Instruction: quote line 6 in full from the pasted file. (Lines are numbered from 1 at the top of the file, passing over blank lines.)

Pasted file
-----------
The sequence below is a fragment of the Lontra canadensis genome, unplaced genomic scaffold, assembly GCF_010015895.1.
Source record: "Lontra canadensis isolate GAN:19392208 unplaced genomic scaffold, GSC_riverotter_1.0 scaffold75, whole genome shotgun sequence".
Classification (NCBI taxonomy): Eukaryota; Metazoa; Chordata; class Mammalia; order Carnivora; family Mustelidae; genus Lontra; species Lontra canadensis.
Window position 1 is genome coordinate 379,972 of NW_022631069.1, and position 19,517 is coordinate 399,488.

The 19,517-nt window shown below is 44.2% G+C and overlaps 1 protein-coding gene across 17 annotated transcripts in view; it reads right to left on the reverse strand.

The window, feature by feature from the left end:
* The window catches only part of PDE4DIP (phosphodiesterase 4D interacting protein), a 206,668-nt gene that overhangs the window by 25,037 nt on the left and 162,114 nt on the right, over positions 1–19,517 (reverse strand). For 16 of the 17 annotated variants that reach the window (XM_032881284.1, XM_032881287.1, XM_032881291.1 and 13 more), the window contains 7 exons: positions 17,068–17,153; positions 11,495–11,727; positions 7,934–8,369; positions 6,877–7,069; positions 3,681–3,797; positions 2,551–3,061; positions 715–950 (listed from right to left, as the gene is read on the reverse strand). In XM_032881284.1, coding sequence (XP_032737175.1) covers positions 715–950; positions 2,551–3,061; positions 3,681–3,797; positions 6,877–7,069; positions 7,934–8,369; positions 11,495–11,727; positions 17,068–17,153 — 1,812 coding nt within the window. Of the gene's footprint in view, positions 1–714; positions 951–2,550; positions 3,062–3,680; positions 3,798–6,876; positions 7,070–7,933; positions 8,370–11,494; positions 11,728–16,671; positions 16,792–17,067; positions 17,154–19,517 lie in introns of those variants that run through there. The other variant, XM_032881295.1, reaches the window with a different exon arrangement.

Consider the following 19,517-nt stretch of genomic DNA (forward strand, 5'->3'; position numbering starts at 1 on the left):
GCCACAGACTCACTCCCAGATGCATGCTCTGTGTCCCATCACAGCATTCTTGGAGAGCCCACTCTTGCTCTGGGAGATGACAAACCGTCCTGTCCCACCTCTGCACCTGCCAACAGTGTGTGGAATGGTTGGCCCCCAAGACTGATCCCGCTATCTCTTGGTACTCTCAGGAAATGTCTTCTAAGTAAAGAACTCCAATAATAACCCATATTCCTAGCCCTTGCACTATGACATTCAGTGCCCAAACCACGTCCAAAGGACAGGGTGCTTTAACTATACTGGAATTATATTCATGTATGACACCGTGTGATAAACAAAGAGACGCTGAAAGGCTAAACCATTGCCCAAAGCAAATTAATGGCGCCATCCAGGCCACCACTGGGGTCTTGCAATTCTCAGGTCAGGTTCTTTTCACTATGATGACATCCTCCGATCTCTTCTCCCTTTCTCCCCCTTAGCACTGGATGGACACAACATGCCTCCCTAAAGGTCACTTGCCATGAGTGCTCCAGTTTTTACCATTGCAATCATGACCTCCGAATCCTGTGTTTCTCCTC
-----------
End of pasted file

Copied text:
The window, feature by feature from the left end: